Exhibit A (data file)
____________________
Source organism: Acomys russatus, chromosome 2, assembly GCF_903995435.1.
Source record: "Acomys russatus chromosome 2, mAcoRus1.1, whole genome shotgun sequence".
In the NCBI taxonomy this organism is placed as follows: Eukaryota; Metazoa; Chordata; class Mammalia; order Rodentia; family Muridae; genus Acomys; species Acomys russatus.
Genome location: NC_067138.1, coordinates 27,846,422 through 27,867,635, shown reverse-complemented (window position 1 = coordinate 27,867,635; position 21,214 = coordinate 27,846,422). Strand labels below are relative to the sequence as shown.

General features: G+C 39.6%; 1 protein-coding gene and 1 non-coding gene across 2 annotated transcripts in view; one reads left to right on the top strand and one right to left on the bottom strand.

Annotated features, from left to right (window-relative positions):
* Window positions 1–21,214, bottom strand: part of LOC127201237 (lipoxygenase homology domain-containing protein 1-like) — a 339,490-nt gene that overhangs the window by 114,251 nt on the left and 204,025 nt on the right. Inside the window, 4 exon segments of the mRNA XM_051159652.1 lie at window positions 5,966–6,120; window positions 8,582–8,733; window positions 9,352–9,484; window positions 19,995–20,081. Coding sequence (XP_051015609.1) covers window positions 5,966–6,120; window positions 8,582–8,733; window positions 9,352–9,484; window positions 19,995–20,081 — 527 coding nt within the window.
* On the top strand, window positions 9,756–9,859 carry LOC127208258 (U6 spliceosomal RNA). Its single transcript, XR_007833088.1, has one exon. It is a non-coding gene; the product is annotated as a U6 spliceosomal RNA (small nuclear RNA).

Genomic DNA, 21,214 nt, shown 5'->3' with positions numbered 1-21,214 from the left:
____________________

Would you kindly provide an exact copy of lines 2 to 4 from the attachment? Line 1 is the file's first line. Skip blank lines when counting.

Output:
Source record: "Acomys russatus chromosome 2, mAcoRus1.1, whole genome shotgun sequence".
In the NCBI taxonomy this organism is placed as follows: Eukaryota; Metazoa; Chordata; class Mammalia; order Rodentia; family Muridae; genus Acomys; species Acomys russatus.
Genome location: NC_067138.1, coordinates 27,846,422 through 27,867,635, shown reverse-complemented (window position 1 = coordinate 27,867,635; position 21,214 = coordinate 27,846,422). Strand labels below are relative to the sequence as shown.